US President Donald Trump is officially set to visit Israel for the first time since entering the White House on May 22 and will stay in the country for one night.
A delegation of 25 American officials were scheduled to arrive in Israel on Thursday to lay the groundwork ahead of next month's brief visit.
The delegation is supposed to attend a first meeting at the Foreign Ministry to coordinate the details of the visit, after which they will hold meetings at the President's Residence and the Prime Minister's Office.
Delegation members will also tour and examine several locations which could be included in the president’s itinerary upon his arrival.
The Trump administration reported Wednesday that the US Ambassador to the UN Nikki Haley and Secretary of State Rex Tillerson will also be accompanying the president on his visit.
Since taking on her new role, Haley has managed to earn the trust of many Israel supporters and build a reputation as one of Israel’s staunchest advocates on the international stage through a series of public speeches and declarations admonishing the UN for its bias treatment against the country.
Also joining President Trump on his visit, during which he is expected to lay out plans for a new peace initiative between Israel and the Palestinians, will be the new US Ambassador to Israel David Friedman.
Friedman is scheduled to arrive on May 15 and will submit his credentials to President Reuven Rivlin a month later.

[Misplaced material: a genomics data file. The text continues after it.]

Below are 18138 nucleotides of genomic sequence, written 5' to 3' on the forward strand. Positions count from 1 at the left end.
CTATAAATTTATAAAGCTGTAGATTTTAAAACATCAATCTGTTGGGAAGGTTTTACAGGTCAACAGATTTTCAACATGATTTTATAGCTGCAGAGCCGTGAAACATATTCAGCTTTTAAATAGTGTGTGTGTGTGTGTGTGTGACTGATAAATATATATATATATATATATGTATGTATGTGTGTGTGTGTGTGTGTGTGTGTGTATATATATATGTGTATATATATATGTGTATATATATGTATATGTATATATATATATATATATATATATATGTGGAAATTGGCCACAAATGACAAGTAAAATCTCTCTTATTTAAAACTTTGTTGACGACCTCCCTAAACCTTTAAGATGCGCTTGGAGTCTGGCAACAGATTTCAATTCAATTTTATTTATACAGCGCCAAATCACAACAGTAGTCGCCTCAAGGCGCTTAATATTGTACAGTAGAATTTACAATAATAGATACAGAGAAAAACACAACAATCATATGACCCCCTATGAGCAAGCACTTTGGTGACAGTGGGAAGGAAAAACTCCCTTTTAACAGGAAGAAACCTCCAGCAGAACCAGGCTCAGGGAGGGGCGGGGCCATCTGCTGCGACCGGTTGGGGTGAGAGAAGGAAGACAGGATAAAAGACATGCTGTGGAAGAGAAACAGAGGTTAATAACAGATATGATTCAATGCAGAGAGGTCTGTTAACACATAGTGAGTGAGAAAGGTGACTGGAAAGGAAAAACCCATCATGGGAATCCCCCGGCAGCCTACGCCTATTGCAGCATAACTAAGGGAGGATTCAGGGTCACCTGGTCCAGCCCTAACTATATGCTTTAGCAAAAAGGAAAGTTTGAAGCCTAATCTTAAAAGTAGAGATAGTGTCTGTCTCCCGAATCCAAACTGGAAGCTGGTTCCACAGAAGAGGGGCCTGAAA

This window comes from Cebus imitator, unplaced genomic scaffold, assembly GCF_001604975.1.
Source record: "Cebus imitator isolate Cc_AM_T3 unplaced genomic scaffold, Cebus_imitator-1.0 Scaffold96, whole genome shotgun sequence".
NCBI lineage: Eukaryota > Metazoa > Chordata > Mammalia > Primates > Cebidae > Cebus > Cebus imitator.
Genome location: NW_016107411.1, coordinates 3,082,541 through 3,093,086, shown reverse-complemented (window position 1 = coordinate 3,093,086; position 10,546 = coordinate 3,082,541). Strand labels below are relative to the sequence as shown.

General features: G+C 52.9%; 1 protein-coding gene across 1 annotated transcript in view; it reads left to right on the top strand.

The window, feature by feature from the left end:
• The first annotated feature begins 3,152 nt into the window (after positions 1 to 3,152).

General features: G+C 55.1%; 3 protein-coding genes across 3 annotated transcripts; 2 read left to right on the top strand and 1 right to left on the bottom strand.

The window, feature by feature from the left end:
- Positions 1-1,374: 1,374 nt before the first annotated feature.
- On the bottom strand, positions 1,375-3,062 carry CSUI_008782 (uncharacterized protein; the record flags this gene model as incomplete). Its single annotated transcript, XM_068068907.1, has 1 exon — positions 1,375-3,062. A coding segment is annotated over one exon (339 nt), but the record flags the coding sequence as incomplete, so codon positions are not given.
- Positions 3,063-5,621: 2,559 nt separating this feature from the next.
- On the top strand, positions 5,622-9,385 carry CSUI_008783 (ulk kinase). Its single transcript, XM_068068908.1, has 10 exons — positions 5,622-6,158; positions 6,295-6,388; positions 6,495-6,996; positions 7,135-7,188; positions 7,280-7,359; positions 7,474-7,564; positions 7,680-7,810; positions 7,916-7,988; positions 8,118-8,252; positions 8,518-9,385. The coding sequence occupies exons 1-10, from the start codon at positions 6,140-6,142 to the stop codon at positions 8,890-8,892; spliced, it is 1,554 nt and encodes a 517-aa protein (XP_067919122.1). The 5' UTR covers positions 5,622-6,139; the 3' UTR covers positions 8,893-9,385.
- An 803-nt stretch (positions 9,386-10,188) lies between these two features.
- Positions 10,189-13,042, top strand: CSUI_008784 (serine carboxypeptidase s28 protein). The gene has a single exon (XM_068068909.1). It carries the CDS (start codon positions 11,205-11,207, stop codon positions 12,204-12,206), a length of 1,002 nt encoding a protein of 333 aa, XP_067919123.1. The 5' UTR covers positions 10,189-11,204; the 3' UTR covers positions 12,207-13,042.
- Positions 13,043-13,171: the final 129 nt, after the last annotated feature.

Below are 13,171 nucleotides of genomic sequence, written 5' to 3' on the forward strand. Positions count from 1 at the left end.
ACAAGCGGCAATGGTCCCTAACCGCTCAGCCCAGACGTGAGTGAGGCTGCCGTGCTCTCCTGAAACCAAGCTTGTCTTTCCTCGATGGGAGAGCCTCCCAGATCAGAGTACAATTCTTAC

Almost immediately after his arrival in Israel, Friedman will begin arranging plans for his boss in the White House who is likely to visit a week or two later. An official date has not yet been decided.
Friedman’s nomination was the subject of some controversy in light of past statement in which he declared his support for Israeli construction in the West Bank and described the left-wing US group, J Street as being "worse than kapos" — a reference to Jews who helped the Nazis imprison other Jews during the Holocaust. He had also accused Obama of "anti-Semitism."
His nomination was approved in the Senate by a vote of 52-46 with only two Democratic senators approving his inauguration.
“I’m very proud to say that my nomination represents the first time in American history that the US ambassador to Israel was nominated by the President as early as the first day of his presidency,”he said at his swearing-in ceremony. This fact, he added, spoke “volumes about how highly the Trump-Pence administration prioritizes our unbreakable bond with the State of Israel.”